Gov. Rick Scott, the Republican U.S. Senate nominee, is launching a new television and internet ad in which he declares Democratic U.S. Sen. Bill Nelson is complicit in Washington corruption and that Scott will “give ’em Hell in Washington.”
The 30-second spot, “Give ‘Em Hell“, has mostly simple video. Most of it is Scott speaking into the camera while text highlights some of his comments, though there is a spell where viewers get to see computer animation of Nelson aging over 40 years.
“Washington has its own brand of corruption. Politicians who stay politicians forever. Politicians who make promises they never intend to keep – just so they can get money and votes. After 40 years in Washington, that’s the story of Bill Nelson,” Scott states. “A vote for Nelson is a vote for government waste and debt, higher taxes, chaos at the border and weakness abroad. Nelson can’t change Washington. He IS Washington. I’m Rick Scott, I’ll give ‘em hell up in Washington.”
Those charges were almost immediately rebutted by the Nelson campaign, which issued the following statement after the ad dropped:
“The only person with a ‘brand of corruption’ in the U.S. Senate race in Florida is Rick Scott. Not only has he done a poor job as governor, he’s greatly enriched himself while in office,” said Dan McLaughlin, a spokesman for Nelson’s campaign. “If Mr. Scott wants to talk about a ‘brand of corruption,’ let’s talk about it. Let’s talk about his massive Medicare fraud scheme. Let’s talk about his seemingly well-timed and lucrative financial investments in state projects that he’s hidden from the public. Let’s talk about some of his political donors who are making small fortunes off state projects he’s approved. Let’s talk about a politician with a ‘brand of corruption.'”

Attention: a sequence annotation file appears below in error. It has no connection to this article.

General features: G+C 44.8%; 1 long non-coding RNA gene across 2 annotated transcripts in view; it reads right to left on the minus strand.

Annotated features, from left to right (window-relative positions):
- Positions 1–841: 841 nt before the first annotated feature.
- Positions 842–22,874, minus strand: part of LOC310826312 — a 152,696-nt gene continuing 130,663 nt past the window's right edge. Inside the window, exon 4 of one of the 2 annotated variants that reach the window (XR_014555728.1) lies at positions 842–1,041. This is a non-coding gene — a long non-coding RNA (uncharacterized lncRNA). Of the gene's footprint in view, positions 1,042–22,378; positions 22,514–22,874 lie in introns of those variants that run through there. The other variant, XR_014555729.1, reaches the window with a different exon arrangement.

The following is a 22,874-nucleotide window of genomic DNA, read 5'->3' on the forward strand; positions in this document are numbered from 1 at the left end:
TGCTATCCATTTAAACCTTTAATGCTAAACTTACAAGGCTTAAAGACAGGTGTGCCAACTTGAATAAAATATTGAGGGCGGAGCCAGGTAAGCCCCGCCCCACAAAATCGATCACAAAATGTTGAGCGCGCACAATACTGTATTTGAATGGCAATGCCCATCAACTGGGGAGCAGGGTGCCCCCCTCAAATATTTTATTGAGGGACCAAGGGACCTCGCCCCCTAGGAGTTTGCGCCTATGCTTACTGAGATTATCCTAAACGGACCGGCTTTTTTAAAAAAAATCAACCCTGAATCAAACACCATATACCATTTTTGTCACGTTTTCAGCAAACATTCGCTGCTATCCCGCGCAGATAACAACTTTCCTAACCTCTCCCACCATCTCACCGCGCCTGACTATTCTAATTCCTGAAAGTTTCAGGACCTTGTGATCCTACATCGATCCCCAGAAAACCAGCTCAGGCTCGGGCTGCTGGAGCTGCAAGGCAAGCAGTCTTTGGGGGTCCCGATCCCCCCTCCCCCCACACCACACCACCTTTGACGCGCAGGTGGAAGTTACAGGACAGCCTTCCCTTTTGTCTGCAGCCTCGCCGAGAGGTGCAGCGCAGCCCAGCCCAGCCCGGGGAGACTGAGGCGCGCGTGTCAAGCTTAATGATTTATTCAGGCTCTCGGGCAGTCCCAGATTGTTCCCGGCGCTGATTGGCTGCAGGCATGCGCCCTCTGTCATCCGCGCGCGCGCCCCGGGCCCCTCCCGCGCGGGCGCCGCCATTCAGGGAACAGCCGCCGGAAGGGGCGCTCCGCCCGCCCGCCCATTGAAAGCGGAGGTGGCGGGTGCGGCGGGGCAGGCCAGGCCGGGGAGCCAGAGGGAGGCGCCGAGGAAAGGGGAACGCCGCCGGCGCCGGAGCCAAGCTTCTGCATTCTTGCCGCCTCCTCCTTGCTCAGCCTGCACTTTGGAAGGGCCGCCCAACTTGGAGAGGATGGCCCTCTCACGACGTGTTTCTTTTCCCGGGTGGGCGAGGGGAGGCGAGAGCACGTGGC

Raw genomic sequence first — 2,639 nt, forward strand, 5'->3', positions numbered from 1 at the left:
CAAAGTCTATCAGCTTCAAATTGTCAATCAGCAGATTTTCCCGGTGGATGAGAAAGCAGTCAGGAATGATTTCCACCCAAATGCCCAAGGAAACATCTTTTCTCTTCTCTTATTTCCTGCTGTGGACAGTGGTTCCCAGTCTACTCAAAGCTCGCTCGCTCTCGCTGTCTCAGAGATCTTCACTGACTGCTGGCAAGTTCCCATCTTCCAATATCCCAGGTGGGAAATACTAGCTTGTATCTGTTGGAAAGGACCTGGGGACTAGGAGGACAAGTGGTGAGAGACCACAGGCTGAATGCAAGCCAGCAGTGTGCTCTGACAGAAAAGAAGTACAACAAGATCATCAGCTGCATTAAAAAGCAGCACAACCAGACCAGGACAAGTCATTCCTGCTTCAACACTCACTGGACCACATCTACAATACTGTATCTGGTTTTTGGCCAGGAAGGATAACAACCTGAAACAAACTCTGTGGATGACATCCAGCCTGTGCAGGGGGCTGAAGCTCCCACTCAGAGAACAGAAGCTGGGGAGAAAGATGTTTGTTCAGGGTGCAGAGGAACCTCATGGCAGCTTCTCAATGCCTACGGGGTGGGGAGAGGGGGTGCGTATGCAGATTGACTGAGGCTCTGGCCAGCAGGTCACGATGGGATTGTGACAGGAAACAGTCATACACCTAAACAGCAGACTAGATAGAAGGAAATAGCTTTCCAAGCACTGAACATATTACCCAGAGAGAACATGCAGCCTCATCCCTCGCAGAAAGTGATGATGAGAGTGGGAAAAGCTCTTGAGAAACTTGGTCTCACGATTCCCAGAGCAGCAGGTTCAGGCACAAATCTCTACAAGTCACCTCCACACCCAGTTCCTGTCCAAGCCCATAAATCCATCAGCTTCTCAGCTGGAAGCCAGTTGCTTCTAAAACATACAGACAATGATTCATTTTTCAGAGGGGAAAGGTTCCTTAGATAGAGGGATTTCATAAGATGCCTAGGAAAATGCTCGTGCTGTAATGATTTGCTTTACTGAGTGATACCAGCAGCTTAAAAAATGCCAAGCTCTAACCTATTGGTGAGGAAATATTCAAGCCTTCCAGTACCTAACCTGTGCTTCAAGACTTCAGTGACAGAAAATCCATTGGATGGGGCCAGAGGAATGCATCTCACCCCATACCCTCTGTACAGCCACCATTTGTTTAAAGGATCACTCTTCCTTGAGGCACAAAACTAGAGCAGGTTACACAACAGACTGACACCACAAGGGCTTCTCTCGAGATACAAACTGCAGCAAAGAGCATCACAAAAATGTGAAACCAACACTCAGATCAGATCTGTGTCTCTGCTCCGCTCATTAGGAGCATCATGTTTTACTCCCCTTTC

Scott’s newest volley comes after Nelson released his own duo of attack ads. The first is a Spanish-language ad calling Scott an “amigo” to President Donald Trump while the second is an English-language ad slamming the two-term governor’s record on the environment.
“Tell me who you hang out with, and I will tell you who you are. Rick Scott and Donald Trump are pals,” a translation of the ad reads.
The Scott vs. Nelson head-to-head is one of the most-watched U.S. Senate battles in the nation as national Democrats are trying to prevent the Republican’s current 50-49 majority in the chamber from increasing — a tall order considering 23 of the 33 U.S. Senate seats up for grabs this year are held by Democrats, and 10 of those seats, Nelson’s included, are in states won by Trump in the 2016 presidential election.
As with the two prior elections in Scott’s political career, the Senate race is shaping up to be a close one. A recent survey from St. Pete Polls — the most accurate pollster in Florida’s primary elections — shows the two men deadlocked with 47 percent support apiece with the remainder undecided.
Earlier this week, Nelson and Scott agreed to face each other in an Oct. 2 debate that will be broadcast in the Miami, Fort Myers, Orlando, Tampa and West Palm media markets.